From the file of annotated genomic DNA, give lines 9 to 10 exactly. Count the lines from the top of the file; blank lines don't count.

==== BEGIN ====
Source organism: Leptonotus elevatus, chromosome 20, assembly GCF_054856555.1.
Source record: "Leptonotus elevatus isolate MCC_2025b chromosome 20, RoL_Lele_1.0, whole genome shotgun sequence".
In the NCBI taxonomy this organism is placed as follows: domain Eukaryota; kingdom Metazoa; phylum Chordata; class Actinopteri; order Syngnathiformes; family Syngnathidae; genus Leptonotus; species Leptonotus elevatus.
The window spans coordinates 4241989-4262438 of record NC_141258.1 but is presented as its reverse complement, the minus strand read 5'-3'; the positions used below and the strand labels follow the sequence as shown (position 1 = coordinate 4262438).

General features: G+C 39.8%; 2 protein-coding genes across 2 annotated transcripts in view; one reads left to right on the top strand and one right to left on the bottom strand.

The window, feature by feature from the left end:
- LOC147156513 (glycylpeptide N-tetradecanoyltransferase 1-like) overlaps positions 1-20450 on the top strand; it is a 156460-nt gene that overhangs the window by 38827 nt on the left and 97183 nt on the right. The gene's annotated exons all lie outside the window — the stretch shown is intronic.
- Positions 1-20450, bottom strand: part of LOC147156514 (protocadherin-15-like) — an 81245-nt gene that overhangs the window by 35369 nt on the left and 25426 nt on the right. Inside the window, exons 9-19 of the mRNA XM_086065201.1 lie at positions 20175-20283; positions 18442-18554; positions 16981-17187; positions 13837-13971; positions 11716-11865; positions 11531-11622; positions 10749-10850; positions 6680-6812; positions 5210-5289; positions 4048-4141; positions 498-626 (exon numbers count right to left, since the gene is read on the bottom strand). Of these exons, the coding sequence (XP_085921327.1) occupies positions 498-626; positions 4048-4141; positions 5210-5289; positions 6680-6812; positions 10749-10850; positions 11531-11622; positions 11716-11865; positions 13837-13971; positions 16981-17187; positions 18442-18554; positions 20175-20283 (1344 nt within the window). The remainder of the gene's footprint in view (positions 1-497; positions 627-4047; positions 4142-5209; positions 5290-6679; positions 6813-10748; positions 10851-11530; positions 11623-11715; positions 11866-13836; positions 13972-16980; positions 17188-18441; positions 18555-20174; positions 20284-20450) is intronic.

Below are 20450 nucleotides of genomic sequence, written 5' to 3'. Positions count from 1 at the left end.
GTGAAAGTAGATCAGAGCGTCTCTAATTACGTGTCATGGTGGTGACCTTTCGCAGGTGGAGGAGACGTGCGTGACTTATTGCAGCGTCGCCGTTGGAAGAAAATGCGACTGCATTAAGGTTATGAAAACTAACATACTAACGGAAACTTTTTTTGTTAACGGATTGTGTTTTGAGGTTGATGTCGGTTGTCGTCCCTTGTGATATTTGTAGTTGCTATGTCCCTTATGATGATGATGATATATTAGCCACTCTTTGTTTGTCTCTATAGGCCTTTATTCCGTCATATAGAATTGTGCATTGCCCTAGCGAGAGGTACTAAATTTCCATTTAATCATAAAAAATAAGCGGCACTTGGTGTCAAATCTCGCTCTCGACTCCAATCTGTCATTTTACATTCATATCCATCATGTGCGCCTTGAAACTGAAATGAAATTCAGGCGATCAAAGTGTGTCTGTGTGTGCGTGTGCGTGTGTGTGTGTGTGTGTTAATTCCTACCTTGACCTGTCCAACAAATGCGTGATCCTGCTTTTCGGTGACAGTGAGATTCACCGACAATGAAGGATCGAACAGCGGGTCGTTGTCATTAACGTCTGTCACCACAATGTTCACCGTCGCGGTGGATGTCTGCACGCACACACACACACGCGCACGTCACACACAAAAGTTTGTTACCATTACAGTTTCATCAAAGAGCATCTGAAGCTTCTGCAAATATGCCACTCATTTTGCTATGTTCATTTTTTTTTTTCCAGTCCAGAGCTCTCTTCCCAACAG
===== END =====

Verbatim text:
Below are 20450 nucleotides of genomic sequence, written 5' to 3'. Positions count from 1 at the left end.
GTGAAAGTAGATCAGAGCGTCTCTAATTACGTGTCATGGTGGTGACCTTTCGCAGGTGGAGGAGACGTGCGTGACTTATTGCAGCGTCGCCGTTGGAAGAAAATGCGACTGCATTAAGGTTATGAAAACTAACATACTAACGGAAACTTTTTTTGTTAACGGATTGTGTTTTGAGGTTGATGTCGGTTGTCGTCCCTTGTGATATTTGTAGTTGCTATGTCCCTTATGATGATGATGATATATTAGCCACTCTTTGTTTGTCTCTATAGGCCTTTATTCCGTCATATAGAATTGTGCATTGCCCTAGCGAGAGGTACTAAATTTCCATTTAATCATAAAAAATAAGCGGCACTTGGTGTCAAATCTCGCTCTCGACTCCAATCTGTCATTTTACATTCATATCCATCATGTGCGCCTTGAAACTGAAATGAAATTCAGGCGATCAAAGTGTGTCTGTGTGTGCGTGTGCGTGTGTGTGTGTGTGTGTTAATTCCTACCTTGACCTGTCCAACAAATGCGTGATCCTGCTTTTCGGTGACAGTGAGATTCACCGACAATGAAGGATCGAACAGCGGGTCGTTGTCATTAACGTCTGTCACCACAATGTTCACCGTCGCGGTGGATGTCTGCACGCACACACACACACGCGCACGTCACACACAAAAGTTTGTTACCATTACAGTTTCATCAAAGAGCATCTGAAGCTTCTGCAAATATGCCACTCATTTTGCTATGTTCATTTTTTTTTTTCCAGTCCAGAGCTCTCTTCCCAACAG